Liked by 2 people

  4. For one, it amuses me to no end how you and Pan seem to have the capacity to hold conversations entirely in songs. That is a special talent.

    For two, being currently stuck in the crossroads of life this post kinda punched me. I’ve never been a person to go with the popular view of what happiness is, or how to achieve it (namely through acquisition of stuff) and have always valued experiences over possessions. Now I’m in a place where I have some small collection of stuff that is meaningful to me and have lived in the same place for nearly a decade, and the same job for the same amount of time, and my inner nomad is screaming at me that I need to move on. But it is so dang comfy where I am. You’ve given me something to think about…..

    Liked by 1 person

      1. I’m a little envious of you! I can’t drive for long periods though, if I sit for more than a couple hours my back locks up and it takes me an hour just to be able to walk sort of normally afterwards.
        I’m seriously considering buying a small RV that can tow a smart car though, hit the road and live off my photography doing art fairs and the like. My tendency to make like a crow and get distracted by every little thing on the side of the road should allow me to stop often for pretty pictures lol

        Liked by 1 person

      2. I would suggest to you to think about a camper van. They have everything you need, you wont need a car, you can park anywhere, even set up a canopy in front and have a sale anywhere! Yes, they are small. But how much time are you going to spend in it compared to being outside? I lived in a converted school bus while working for a traveling carnival years ago!


      3. If I didn’t have the 3 cats it would be my first option honestly, but they require a bit more space than I do. I just need a spot to sleep undisturbed, but they need living area.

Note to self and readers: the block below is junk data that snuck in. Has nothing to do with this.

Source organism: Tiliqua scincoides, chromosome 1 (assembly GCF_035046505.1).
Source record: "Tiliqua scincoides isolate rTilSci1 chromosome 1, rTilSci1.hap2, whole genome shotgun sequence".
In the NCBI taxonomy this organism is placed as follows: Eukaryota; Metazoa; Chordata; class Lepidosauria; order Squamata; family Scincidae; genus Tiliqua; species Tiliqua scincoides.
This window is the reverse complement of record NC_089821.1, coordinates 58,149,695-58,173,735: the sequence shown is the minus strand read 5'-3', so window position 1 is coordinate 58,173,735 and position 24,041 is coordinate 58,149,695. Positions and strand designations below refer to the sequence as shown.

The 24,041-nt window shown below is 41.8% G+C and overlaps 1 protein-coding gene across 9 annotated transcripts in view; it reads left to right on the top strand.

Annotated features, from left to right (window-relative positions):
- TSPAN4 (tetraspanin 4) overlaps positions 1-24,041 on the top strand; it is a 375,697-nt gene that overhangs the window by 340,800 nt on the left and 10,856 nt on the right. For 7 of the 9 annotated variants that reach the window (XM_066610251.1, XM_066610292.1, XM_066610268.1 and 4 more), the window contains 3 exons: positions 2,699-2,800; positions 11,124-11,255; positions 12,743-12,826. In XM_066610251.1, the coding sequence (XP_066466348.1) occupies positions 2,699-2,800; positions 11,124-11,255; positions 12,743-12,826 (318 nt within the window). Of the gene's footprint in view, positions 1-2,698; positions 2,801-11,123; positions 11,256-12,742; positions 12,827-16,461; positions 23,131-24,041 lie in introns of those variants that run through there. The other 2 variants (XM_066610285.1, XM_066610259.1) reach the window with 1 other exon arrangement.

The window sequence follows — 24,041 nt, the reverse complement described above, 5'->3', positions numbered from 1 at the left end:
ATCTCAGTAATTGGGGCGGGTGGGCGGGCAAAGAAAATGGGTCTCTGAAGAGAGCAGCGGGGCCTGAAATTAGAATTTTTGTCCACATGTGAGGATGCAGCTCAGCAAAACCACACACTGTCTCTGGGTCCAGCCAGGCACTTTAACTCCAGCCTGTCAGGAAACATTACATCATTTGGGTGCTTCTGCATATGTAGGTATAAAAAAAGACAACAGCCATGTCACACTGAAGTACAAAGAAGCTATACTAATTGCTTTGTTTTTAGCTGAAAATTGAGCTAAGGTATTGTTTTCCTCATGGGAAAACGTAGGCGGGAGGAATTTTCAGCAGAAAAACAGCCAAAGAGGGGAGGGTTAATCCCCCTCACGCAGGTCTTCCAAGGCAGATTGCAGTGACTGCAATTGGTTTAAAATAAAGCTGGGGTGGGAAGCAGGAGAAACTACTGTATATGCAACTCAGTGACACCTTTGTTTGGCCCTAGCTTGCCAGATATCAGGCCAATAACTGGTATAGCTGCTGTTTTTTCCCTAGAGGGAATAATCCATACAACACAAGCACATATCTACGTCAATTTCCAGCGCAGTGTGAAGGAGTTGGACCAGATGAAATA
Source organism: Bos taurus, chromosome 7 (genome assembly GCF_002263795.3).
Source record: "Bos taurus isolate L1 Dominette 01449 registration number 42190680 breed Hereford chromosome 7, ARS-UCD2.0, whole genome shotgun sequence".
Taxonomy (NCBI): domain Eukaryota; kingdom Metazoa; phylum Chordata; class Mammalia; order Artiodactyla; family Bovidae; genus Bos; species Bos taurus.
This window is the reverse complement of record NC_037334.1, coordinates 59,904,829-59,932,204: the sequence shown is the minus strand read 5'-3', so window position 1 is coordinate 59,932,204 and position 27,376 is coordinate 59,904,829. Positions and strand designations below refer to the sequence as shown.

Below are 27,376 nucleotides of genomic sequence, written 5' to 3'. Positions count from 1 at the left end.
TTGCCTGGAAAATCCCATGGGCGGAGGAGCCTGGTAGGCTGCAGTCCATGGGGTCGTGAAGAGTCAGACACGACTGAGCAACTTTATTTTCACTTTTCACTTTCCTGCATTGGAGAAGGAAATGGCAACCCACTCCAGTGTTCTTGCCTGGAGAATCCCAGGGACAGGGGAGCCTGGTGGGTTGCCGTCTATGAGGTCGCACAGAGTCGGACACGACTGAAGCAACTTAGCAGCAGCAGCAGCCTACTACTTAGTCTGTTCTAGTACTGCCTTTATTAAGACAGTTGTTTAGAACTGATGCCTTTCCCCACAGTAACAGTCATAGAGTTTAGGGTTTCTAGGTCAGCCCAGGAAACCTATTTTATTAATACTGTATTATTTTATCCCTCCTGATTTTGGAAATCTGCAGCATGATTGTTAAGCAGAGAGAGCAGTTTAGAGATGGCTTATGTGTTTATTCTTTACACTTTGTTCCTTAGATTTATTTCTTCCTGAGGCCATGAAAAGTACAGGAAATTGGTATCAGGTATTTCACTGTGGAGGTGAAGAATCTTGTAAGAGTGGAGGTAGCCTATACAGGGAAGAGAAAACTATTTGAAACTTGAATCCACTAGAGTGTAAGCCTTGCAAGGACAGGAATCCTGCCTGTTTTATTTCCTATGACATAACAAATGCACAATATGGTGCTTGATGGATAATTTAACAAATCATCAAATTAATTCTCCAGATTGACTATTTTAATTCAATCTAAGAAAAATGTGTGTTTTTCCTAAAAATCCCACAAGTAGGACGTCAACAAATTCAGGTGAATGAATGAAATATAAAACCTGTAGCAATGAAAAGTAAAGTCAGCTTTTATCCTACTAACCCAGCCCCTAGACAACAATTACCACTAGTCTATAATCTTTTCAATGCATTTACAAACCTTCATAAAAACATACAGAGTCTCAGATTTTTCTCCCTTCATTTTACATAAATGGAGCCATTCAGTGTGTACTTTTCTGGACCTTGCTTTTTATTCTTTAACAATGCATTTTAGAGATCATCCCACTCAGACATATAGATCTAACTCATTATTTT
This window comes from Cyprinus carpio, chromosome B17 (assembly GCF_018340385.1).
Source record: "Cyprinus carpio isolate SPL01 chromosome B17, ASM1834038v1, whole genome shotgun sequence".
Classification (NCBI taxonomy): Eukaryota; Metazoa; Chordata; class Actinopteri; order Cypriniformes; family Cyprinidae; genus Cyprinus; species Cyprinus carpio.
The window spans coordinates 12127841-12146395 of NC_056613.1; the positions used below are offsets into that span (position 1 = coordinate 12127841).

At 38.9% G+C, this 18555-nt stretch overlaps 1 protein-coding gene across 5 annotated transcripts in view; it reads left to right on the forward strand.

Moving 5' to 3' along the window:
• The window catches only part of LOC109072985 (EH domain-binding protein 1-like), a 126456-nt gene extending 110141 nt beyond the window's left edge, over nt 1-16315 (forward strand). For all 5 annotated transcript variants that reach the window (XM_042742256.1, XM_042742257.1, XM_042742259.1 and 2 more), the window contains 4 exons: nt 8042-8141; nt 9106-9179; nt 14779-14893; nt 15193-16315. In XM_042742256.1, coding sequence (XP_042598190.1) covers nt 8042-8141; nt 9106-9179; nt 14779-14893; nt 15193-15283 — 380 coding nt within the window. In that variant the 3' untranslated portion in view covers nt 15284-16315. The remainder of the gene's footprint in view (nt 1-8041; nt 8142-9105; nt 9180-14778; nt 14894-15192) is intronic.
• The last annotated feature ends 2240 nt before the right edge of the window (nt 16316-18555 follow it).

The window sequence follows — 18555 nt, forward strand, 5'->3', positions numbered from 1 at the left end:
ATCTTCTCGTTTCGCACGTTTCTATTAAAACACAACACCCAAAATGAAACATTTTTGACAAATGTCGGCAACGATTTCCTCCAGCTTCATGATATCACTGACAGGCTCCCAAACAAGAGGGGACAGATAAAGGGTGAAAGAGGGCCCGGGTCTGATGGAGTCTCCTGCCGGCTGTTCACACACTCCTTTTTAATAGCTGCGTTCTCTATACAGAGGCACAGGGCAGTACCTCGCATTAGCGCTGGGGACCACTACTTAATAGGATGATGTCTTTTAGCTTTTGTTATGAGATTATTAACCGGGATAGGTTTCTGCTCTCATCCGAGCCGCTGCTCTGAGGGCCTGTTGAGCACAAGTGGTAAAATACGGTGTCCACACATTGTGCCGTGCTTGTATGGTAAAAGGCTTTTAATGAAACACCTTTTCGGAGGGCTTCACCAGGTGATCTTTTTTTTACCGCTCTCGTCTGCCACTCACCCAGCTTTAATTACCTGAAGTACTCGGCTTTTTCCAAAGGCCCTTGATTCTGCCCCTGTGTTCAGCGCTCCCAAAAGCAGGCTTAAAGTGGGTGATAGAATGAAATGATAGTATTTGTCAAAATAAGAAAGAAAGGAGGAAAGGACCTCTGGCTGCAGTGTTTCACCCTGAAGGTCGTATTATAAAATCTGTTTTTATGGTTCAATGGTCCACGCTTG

Liked by 1 person

      4. Yeah, that is pretty much what I have in mind. The reason for towing the smart car is so I can go sneaking into those areas I’m not suppose to be, it is easier to hide than a camper van lol.
        shhhhhhh don’t tell anyone! But I do like to go places that are off-limits, abandoned factories, schools, hospitals, churches, you name it! Most of my photography comes from places like that, even my landscapes.

        Liked by 1 person

      5. Oh I would have loved to spend a few weeks ramblin thru there with nothing but a flashlight and my camera!
        I didn’t have anything like that where I was growing up, but we did have the local forest preserve which I spend most of my waking hours in. I think it is part of what gave me such a love of adventure, I didn’t discover the joys of abandoned places until about 10 years ago but it has kind of taken over my imagination and life. There is something magnificent, beautiful, sorrowful, humbling, and awe inspiring to stand in a place that was once full of people and now is home to owls and ivy. I want to see them all before time takes them away. Even now as I go thru my archives I mentally note.. ‘gone.. gone.. gone.. collapsing.. gone.. under demolition.. gone…’ and I am happy I was privileged enough to visit at least once.

        Liked by 1 person

      6. exactly! Sometimes I find little things, birthday cards, class attendance records, letters, once a pink slip. Occasionally I’ll google the person to see if I can find what ever became of them. It is tempting to actually try to contact people and see if they’ll meet for a lunch so I can ask them the hundreds of questions I have about the place that I was in, but I haven’t yet found the courage to do so.

        Liked by 1 person